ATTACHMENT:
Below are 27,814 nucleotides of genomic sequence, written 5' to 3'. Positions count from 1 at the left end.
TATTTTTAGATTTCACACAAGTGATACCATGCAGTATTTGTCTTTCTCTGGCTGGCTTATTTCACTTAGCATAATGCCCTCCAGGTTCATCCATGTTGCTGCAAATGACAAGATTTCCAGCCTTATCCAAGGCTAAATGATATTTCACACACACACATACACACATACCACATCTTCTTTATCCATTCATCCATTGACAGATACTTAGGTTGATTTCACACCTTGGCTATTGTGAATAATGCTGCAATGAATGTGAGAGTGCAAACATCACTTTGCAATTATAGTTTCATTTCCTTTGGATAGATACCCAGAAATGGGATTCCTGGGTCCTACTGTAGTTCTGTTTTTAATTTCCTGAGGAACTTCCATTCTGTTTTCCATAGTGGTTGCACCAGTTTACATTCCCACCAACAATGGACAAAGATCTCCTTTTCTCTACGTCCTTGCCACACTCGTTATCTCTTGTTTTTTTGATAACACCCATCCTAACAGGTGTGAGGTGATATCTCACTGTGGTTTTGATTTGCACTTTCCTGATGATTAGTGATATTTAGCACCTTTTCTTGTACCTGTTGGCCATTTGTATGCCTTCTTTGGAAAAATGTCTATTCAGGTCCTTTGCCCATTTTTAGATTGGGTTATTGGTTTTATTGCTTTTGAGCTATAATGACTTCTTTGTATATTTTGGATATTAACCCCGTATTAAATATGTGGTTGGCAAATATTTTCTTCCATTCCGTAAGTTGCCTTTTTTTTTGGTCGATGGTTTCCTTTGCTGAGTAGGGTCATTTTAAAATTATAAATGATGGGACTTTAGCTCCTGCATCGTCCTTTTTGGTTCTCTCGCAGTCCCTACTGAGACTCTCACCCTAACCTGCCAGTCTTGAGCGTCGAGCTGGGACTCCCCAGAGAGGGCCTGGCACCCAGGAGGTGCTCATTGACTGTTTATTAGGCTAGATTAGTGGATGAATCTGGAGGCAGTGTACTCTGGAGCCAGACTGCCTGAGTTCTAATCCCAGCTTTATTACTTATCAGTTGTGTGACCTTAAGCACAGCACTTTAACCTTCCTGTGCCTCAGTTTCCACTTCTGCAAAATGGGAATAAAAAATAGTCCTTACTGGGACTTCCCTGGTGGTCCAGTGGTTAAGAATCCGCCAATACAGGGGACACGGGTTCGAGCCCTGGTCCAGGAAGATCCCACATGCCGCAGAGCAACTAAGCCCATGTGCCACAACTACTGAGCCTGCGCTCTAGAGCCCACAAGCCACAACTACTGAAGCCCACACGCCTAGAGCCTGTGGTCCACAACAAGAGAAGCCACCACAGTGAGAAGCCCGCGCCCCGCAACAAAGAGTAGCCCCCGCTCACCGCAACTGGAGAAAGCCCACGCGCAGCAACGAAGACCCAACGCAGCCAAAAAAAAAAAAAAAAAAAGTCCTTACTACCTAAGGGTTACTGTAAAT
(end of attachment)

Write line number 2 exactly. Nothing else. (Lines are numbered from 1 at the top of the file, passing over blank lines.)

TATTTTTAGATTTCACACAAGTGATACCATGCAGTATTTGTCTTTCTCTGGCTGGCTTATTTCACTTAGCATAATGCCCTCCAGGTTCATCCATGTTGCTGCAAATGACAAGATTTCCAGCCTTATCCAAGGCTAAATGATATTTCACACACACACATACACACATACCACATCTTCTTTATCCATTCATCCATTGACAGATACTTAGGTTGATTTCACACCTTGGCTATTGTGAATAATGCTGCAATGAATGTGAGAGTGCAAACATCACTTTGCAATTATAGTTTCATTTCCTTTGGATAGATACCCAGAAATGGGATTCCTGGGTCCTACTGTAGTTCTGTTTTTAATTTCCTGAGGAACTTCCATTCTGTTTTCCATAGTGGTTGCACCAGTTTACATTCCCACCAACAATGGACAAAGATCTCCTTTTCTCTACGTCCTTGCCACACTCGTTATCTCTTGTTTTTTTGATAACACCCATCCTAACAGGTGTGAGGTGATATCTCACTGTGGTTTTGATTTGCACTTTCCTGATGATTAGTGATATTTAGCACCTTTTCTTGTACCTGTTGGCCATTTGTATGCCTTCTTTGGAAAAATGTCTATTCAGGTCCTTTGCCCATTTTTAGATTGGGTTATTGGTTTTATTGCTTTTGAGCTATAATGACTTCTTTGTATATTTTGGATATTAACCCCGTATTAAATATGTGGTTGGCAAATATTTTCTTCCATTCCGTAAGTTGCCTTTTTTTTTGGTCGATGGTTTCCTTTGCTGAGTAGGGTCATTTTAAAATTATAAATGATGGGACTTTAGCTCCTGCATCGTCCTTTTTGGTTCTCTCGCAGTCCCTACTGAGACTCTCACCCTAACCTGCCAGTCTTGAGCGTCGAGCTGGGACTCCCCAGAGAGGGCCTGGCACCCAGGAGGTGCTCATTGACTGTTTATTAGGCTAGATTAGTGGATGAATCTGGAGGCAGTGTACTCTGGAGCCAGACTGCCTGAGTTCTAATCCCAGCTTTATTACTTATCAGTTGTGTGACCTTAAGCACAGCACTTTAACCTTCCTGTGCCTCAGTTTCCACTTCTGCAAAATGGGAATAAAAAATAGTCCTTACTGGGACTTCCCTGGTGGTCCAGTGGTTAAGAATCCGCCAATACAGGGGACACGGGTTCGAGCCCTGGTCCAGGAAGATCCCACATGCCGCAGAGCAACTAAGCCCATGTGCCACAACTACTGAGCCTGCGCTCTAGAGCCCACAAGCCACAACTACTGAAGCCCACACGCCTAGAGCCTGTGGTCCACAACAAGAGAAGCCACCACAGTGAGAAGCCCGCGCCCCGCAACAAAGAGTAGCCCCCGCTCACCGCAACTGGAGAAAGCCCACGCGCAGCAACGAAGACCCAACGCAGCCAAAAAAAAAAAAAAAAAAAGTCCTTACTACCTAAGGGTTACTGTAAAT